Bjelland confirmed that for this unusual election — the first ever for a statewide or legislative office — the first campaign finance reports do not have to be filed until Oct. 27. That is only two weeks before the vote.
In a separate event Monday, Parraz attempted to deliver a letter to Pearce at his Senate office asking him to resign.
That is one option he has under state recall laws. The Maricopa County Board of Supervisors would then choose a replacement.
But Pearce said he has no intention of quitting and believes he will win the recall and be able to serve out the balance of his two-year term.
By: Howard Fischer, Capitol Media Services, Published in East Valley Tribune.com, July 12, 2011
The United States Supreme Court now sees its central task as comforting the already comfortable and afflicting those already afflicted.
If you are a large corporation or a political candidate backed by lots of private money, be assured that the court’s conservative majority will be there for you, solicitous of your needs and ready to swat away those pesky little people who dare to contest your power.
This court has created rules that will have the effect of declaring some corporations too big to be challenged through class actions, as
And remember how sympathetic conservatives are supposed to be to the states as “laboratories of democracy,” pioneering solutions to hard problems?
Tell that to the people of Arizona.
They used a referendum to establish a highly practical system of financing political campaigns that the court, in a 5-4 decision Monday, eviscerated. It was designed to reduce corruption and give a fighting chance to candidates who decide to forgo contributions from special interests.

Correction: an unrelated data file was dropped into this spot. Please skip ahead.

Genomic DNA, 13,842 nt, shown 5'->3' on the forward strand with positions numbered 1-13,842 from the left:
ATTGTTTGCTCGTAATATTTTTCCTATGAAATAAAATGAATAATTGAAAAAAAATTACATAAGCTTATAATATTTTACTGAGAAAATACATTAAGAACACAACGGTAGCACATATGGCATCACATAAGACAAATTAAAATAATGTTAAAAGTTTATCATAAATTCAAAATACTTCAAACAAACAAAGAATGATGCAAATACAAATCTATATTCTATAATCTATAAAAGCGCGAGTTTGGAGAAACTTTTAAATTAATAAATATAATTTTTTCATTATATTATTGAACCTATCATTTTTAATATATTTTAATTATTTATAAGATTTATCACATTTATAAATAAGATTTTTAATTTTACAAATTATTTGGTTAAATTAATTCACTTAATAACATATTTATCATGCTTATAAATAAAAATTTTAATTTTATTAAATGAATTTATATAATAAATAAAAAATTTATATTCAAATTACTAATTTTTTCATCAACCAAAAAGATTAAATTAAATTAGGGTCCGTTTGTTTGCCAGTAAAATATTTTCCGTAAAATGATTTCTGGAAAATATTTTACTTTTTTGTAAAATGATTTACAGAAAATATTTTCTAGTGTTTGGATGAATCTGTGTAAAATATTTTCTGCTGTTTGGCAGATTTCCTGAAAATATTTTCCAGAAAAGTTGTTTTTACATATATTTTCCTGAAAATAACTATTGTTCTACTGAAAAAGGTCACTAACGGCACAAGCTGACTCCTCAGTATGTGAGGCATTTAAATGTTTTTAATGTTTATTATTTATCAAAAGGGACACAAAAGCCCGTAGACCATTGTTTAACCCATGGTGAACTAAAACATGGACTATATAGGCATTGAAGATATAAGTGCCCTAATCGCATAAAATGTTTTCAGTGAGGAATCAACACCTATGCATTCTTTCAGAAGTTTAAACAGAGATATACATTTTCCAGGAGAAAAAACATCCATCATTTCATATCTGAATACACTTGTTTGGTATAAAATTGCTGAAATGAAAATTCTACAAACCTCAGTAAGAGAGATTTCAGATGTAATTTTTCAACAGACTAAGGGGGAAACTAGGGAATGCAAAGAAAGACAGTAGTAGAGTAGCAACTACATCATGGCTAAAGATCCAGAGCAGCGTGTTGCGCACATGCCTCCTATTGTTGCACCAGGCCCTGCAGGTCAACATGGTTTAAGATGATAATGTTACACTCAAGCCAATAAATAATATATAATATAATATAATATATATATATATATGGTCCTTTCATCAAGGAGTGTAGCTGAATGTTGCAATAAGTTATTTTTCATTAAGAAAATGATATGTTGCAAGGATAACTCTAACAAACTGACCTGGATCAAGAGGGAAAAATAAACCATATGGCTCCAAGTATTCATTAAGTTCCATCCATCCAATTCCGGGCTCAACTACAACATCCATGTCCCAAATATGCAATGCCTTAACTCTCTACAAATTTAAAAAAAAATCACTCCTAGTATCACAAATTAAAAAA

The people acted, noted Justice Elena Kagan in a brilliantly scalding dissent, after a scandal in which “nearly 10 percent of the state’s legislators were caught accepting campaign contributions or bribes in exchange for supporting a piece of legislation.”
Under Arizona’s “clean elections” initiative, candidates who raised a modest amount in very small contributions could receive a lump sum of public money. They could raise no further private funds.
No candidate had to join the public system. But if a privately financed candidate or the interest groups supporting his or her campaign started outspending one who was publicly financed, the public system came to the rescue with additional cash so the “clean money” candidate wouldn’t be blown out of the race by lethal dollar bills.
Why was this important? Kagan was spot on: “Candidates will choose to sign up” for public funding “only if the subsidy provided enables them to run competitive races.” Such breathtaking common sense has been missing from the majority’s recent campaign finance decisions — notably its Citizens United ruling, also a 5-4 conservative ukase, allowing our poor, beleaguered corporations to expand their power in American politics.